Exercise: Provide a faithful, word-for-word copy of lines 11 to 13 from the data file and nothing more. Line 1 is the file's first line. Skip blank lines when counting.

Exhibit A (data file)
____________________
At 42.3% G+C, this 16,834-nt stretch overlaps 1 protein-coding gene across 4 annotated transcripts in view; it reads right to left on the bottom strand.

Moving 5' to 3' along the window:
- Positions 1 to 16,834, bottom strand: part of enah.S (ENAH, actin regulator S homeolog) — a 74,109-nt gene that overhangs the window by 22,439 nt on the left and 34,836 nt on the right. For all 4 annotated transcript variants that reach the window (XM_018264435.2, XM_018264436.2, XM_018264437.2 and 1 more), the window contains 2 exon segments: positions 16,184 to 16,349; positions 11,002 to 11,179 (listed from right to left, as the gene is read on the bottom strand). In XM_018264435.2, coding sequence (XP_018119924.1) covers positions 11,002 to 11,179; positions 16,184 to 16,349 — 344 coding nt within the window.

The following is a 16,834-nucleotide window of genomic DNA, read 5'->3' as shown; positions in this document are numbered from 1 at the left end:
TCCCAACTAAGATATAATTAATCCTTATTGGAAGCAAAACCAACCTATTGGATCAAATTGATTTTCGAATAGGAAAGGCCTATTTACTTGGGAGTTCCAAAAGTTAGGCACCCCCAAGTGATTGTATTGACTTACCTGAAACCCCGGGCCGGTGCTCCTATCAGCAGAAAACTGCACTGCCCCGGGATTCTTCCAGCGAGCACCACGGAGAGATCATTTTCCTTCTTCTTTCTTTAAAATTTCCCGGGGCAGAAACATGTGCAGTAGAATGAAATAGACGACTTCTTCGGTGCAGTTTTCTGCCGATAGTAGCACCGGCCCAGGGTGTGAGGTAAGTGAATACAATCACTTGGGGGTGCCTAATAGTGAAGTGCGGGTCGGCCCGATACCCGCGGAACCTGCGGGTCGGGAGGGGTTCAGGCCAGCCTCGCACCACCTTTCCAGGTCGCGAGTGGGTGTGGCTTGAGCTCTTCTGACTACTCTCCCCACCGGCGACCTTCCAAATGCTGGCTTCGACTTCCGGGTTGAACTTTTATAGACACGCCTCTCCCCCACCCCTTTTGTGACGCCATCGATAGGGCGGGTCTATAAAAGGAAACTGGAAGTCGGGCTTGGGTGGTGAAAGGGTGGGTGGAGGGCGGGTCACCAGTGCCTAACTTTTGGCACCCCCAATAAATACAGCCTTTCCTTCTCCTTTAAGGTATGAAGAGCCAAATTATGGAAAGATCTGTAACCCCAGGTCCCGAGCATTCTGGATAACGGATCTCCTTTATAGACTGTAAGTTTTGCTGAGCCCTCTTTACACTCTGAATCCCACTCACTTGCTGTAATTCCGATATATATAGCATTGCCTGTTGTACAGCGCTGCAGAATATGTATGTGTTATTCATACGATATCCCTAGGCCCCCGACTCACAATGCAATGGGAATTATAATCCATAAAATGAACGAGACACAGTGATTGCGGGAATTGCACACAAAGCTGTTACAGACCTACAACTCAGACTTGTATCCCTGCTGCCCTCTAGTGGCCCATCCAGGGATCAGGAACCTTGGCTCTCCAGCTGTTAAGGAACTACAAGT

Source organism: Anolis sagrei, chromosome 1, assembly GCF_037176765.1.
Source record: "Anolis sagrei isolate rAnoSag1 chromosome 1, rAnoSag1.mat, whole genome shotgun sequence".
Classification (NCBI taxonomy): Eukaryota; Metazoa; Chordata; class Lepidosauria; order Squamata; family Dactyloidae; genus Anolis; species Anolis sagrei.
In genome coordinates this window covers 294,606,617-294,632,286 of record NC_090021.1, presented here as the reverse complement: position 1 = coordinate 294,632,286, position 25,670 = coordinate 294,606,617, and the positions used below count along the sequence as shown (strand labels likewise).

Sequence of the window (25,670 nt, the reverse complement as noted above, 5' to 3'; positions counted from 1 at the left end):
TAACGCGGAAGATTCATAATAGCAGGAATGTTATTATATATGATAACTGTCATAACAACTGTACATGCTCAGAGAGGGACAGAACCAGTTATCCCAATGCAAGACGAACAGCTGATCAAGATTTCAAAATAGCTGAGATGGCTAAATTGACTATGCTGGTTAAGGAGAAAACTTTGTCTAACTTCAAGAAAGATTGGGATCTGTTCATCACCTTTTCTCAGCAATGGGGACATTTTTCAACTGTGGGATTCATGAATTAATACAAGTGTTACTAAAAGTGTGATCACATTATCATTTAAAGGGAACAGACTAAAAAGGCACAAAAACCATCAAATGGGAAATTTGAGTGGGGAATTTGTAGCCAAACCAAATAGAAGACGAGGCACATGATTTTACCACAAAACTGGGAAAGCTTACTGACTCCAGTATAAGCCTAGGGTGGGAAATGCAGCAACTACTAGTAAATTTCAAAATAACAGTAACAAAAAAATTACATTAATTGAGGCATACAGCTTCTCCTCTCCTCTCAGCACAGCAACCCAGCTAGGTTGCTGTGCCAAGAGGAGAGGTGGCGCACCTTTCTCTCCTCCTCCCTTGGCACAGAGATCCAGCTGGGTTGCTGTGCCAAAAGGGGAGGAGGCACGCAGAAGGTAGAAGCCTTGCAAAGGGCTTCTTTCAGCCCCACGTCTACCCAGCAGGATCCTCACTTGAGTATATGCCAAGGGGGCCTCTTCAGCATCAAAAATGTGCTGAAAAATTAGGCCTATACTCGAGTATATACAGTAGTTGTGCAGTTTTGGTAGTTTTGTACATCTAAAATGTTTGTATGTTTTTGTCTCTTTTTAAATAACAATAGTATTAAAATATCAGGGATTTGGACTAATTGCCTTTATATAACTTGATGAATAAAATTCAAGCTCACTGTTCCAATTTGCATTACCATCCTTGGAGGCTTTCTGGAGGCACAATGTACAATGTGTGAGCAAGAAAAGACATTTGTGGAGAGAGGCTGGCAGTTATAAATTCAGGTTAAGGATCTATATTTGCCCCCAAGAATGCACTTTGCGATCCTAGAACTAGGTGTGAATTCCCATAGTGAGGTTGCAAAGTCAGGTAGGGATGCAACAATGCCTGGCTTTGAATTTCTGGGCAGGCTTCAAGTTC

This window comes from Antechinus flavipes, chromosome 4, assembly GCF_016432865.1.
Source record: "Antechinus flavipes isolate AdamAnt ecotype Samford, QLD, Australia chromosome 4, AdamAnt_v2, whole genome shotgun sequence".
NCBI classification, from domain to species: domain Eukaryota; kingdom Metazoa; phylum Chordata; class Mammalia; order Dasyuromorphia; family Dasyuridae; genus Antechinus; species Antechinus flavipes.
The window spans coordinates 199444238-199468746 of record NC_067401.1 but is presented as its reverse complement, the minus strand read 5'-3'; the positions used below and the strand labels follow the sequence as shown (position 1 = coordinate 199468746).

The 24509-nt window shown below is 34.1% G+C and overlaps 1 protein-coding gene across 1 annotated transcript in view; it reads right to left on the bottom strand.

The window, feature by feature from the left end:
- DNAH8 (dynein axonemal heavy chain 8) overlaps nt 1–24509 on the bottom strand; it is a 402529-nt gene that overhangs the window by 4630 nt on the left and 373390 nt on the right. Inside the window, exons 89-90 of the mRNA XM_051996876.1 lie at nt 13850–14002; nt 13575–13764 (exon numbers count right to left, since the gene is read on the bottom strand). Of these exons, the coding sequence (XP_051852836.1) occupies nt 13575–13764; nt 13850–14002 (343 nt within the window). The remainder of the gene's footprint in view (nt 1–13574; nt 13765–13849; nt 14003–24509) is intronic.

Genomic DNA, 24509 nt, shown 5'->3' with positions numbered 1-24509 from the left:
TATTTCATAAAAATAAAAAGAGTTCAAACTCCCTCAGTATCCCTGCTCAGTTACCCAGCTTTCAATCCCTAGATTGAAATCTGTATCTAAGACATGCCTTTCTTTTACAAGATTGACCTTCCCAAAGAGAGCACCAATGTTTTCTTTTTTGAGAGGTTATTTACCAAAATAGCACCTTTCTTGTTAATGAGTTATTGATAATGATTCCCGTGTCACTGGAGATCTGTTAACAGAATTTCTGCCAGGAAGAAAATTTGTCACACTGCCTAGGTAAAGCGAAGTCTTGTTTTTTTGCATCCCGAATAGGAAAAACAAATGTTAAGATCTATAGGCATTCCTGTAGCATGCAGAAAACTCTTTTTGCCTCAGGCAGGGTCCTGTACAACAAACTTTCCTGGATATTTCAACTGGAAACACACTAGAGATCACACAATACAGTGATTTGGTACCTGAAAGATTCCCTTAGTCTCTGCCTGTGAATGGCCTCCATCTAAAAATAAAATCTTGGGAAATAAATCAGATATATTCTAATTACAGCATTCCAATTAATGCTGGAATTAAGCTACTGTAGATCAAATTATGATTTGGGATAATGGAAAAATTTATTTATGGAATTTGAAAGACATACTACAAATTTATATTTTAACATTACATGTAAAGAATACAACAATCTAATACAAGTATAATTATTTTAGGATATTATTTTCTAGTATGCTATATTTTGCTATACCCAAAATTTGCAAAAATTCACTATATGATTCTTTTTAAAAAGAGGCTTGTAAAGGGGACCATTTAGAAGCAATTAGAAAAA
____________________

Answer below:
TAACGCGGAAGATTCATAATAGCAGGAATGTTATTATATATGATAACTGTCATAACAACTGTACATGCTCAGAGAGGGACAGAACCAGTTATCCCAATGCAAGACGAACAGCTGATCAAGATTTCAAAATAGCTGAGATGGCTAAATTGACTATGCTGGTTAAGGAGAAAACTTTGTCTAACTTCAAGAAAGATTGGGATCTGTTCATCACCTTTTCTCAGCAATGGGGACATTTTTCAACTGTGGGATTCATGAATTAATACAAGTGTTACTAAAAGTGTGATCACATTATCATTTAAAGGGAACAGACTAAAAAGGCACAAAAACCATCAAATGGGAAATTTGAGTGGGGAATTTGTAGCCAAACCAAATAGAAGACGAGGCACATGATTTTACCACAAAACTGGGAAAGCTTACTGACTCCAGTATAAGCCTAGGGTGGGAAATGCAGCAACTACTAGTAAATTTCAAAATAACAGTAACAAAAAAATTACATTAATTGAGGCATACAGCTTCTCCTCTCCTCTCAGCACAGCAACCCAGCTAGGTTGCTGTGCCAAGAGGAGAGGTGGCGCACCTTTCTCTCCTCCTCCCTTGGCACAGAGATCCAGCTGGGTTGCTGTGCCAAAAGGGGAGGAGGCACGCAGAAGGTAGAAGCCTTGCAAAGGGCTTCTTTCAGCCCCACGTCTACCCAGCAGGATCCTCACTTGAGTATATGCCAAGGGGGCCTCTTCAGCATCAAAAATGTGCTGAAAAATTAGGCCTATACTCGAGTATATACAGTAGTTGTGCAGTTTTGGTAGTTTTGTACATCTAAAATGTTTGTATGTTTTTGTCTCTTTTTAAATAACAATAGTATTAAAATATCAGGGATTTGGACTAATTGCCTTTATATAACTTGATGAATAAAATTCAAGCTCACTGTTCCAATTTGCATTACCATCCTTGGAGGCTTTCTGGAGGCACAATGTACAATGTGTGAGCAAGAAAAGACATTTGTGGAGAGAGGCTGGCAGTTATAAATTCAGGTTAAGGATCTATATTTGCCCCCAAGAATGCACTTTGCGATCCTAGAACTAGGTGTGAATTCCCATAGTGAGGTTGCAAAGTCAGGTAGGGATGCAACAATGCCTGGCTTTGAATTTCTGGGCAGGCTTCAAGTTC

This window comes from Antechinus flavipes, chromosome 4, assembly GCF_016432865.1.
Source record: "Antechinus flavipes isolate AdamAnt ecotype Samford, QLD, Australia chromosome 4, AdamAnt_v2, whole genome shotgun sequence".